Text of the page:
Practical advice for reducing the risk of airborne transmission via HVAC systems - Part 2
Risk potential of HVAC airborne transmission
Identification of Risk Potential
Risk potential of HVAC airborne transmission of SARS-CoV-2 cannot be fully defined as the hazard relationship evidence base is not well established yet.
An example approach to the identification of risk potential is defined in the following, based on previous studies on filtration and infectious disease airborne droplet sizes.
We recommend industry and research groups continue to develop the evidence base for detailed hazard and risk assessment of HVAC airborne transmission of SARS-CoV-2.
The following risk table assumes occupants are observing local, national and international guidelines relative to the regional risk levels.
- Self-isolation on observation of symptoms (i.e. not present in the workplace)
- Observing recommended social distancing requirements
- Practising appropriate personal hygiene levels
- Wearing appropriate PPE, including face masks
Other considerations which could affect HVAC airborne transmission which can only be assessed on a system by system basis;
- Airflow pattern/distribution within rooms
- Room layout/occupancy patterns
- Room temperature & humidity profile, including internal & external influences
All these and more are considerations of any HVAC system design to achieve spaces fit for purpose; therefore, re-evaluation of any HVAC system is a useful exercise outside of disease control.
Other Areas (Non-GMP)
Low to Moderate risk non-GMP areas – Common spaces where key critical workers regularly visit that may have limited HVAC systems or lower levels of filtration effectiveness, e.g. below ePM1/ F7 / MERV13
- Control rooms (no remote access possible)
- Locker rooms / changing rooms
- Restrooms / Water Closets
- Canteens / Foodservice
- Office areas – particularly open plan areas, meeting rooms
- Medical Room – consider establishing a separate, isolated area where staff feeling unwell can be quarantined. Risk assess this area as a special case.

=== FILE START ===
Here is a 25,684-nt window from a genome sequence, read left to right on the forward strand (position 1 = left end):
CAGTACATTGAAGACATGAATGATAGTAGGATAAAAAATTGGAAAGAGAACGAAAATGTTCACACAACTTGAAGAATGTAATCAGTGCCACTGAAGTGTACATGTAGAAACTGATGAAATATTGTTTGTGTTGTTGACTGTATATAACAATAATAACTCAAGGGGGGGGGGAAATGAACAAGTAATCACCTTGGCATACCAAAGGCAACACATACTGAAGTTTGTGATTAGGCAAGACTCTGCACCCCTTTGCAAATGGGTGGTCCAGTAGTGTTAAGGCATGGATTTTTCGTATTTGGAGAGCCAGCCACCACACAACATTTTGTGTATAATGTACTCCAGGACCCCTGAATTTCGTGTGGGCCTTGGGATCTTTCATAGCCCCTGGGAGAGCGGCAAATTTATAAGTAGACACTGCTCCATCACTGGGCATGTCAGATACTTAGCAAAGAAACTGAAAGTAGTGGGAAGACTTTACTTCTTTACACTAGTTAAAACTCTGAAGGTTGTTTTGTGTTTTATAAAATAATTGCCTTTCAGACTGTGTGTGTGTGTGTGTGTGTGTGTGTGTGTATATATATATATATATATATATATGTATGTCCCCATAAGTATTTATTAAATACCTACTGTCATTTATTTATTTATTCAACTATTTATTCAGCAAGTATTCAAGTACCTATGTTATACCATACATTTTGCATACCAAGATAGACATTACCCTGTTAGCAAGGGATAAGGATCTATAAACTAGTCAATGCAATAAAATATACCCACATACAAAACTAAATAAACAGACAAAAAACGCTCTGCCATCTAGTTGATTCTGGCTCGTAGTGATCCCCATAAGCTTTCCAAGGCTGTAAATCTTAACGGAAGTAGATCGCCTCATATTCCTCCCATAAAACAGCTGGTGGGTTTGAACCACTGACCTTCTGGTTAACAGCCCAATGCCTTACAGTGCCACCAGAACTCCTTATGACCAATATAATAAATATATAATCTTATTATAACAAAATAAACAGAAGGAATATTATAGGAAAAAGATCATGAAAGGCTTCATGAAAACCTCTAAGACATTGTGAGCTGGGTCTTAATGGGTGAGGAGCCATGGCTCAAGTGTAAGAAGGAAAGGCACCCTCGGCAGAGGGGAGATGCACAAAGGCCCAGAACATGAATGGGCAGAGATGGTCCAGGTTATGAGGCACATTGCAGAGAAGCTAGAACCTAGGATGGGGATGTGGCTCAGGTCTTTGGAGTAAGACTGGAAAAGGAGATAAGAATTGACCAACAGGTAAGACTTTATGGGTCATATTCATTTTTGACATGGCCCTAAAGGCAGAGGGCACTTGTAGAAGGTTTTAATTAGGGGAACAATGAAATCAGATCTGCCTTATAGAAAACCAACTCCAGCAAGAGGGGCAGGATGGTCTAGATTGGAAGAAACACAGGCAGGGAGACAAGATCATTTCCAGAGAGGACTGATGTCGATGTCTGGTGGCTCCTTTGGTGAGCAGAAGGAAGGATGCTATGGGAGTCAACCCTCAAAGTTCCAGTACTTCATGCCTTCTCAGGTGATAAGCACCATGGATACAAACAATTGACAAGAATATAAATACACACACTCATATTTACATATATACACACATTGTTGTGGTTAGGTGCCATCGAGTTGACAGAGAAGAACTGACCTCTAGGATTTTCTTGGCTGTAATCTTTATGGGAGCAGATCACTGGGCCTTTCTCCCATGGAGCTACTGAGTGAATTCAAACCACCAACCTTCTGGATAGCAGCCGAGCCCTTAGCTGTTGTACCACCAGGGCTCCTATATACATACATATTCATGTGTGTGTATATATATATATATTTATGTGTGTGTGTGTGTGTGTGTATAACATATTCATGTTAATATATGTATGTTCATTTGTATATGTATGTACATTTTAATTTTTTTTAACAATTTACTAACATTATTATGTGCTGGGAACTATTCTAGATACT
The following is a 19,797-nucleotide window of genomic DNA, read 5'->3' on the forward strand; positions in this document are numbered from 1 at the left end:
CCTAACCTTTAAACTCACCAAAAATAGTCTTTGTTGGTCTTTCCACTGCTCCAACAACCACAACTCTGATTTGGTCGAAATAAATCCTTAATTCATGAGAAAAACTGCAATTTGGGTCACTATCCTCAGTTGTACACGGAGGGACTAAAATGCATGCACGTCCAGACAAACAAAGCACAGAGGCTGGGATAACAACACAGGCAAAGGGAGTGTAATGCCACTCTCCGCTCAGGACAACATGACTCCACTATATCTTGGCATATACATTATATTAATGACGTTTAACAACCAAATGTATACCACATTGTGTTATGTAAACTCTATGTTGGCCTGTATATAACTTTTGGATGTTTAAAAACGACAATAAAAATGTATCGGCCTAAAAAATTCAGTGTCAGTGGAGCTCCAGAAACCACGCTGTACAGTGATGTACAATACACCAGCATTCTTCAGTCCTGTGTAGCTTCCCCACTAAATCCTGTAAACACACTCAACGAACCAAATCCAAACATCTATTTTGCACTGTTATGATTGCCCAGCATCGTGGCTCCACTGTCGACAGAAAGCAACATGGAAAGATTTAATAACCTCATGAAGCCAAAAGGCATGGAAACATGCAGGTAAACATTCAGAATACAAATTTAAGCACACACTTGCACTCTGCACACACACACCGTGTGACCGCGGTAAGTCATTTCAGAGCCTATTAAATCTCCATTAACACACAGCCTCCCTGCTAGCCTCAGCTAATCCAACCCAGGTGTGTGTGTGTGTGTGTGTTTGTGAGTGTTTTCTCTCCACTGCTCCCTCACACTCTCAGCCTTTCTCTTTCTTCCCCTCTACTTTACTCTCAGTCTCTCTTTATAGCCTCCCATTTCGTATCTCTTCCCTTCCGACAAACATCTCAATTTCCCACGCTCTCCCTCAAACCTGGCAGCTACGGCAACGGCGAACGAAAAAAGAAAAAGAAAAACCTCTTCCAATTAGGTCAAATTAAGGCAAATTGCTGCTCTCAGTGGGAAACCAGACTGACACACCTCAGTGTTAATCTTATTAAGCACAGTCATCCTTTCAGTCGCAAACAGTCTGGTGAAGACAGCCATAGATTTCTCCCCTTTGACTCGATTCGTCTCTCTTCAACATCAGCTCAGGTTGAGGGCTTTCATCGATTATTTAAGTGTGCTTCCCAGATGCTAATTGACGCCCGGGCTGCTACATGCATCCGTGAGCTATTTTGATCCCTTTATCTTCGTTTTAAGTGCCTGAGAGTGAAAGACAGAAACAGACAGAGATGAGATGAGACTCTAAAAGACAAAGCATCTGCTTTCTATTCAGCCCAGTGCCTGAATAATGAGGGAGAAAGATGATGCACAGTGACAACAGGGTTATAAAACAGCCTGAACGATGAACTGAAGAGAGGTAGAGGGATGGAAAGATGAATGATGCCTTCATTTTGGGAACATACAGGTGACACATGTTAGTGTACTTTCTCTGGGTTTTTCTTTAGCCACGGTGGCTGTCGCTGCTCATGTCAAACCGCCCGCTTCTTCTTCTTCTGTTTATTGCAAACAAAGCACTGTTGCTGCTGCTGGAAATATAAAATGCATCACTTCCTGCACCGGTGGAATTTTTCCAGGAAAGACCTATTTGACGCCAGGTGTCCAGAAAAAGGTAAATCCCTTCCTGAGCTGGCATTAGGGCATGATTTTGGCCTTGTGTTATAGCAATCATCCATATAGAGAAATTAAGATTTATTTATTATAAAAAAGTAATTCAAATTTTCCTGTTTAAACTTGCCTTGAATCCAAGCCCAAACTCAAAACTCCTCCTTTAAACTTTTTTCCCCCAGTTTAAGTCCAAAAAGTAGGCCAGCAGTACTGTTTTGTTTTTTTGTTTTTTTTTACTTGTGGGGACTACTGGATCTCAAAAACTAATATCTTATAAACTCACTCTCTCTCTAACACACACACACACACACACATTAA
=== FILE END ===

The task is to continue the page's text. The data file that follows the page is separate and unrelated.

Areas should be prioritised considering:
I) number of key staff present/staff density/ability for social distancing
ii) frequency of visits to the area
iii) frequency of interactions with other department staff, e.g. Utilities team and production teams
Risk by system of HVAC airborne transmission of SARS-CoV-2
Systems with a higher risk of airborne transmission include
- Recirculating systems with lower levels of filtration below F7,
- we would not normally expect to see less than F7 (MERV 13) as a final filtration stage in AHUs on pharmaceutical sites.
- Systems that are running at low speed/airflow during occupied hours
- Particularly if filtration is low grade
- Local systems, e.g. Split, or DX AC units, often have very poor local filtration and recirculate within the room.
For higher risk of non-airborne transmission, system characteristics could include
- Systems that already switch off according to time schedule or occupancy
- Due to particle deposition on surfaces
- No HVAC systems, e.g. Enclosed spaces, or areas with poor natural ventilation
Risk Assessment considerations for HVAC changes
The industry guidance has the following major action areas relating to the control of airborne transmission of SARS-CoV-2 in (non-GMP) HVAC systems during an epidemic or outbreak; these key points should be considered fully during any risk assessment. In addition, a list of practical actions is provided in Part 3.
Increased Filtration Levels
Guidance recommends increased filtration levels during epidemic periods, with the general assumption that higher filtration effectiveness will be more effective at removing any potential airborne droplets, lessening risk. There is no benefit to increasing filtration of outside (fresh) air. Risk assessment considerations should include;
- System limitations: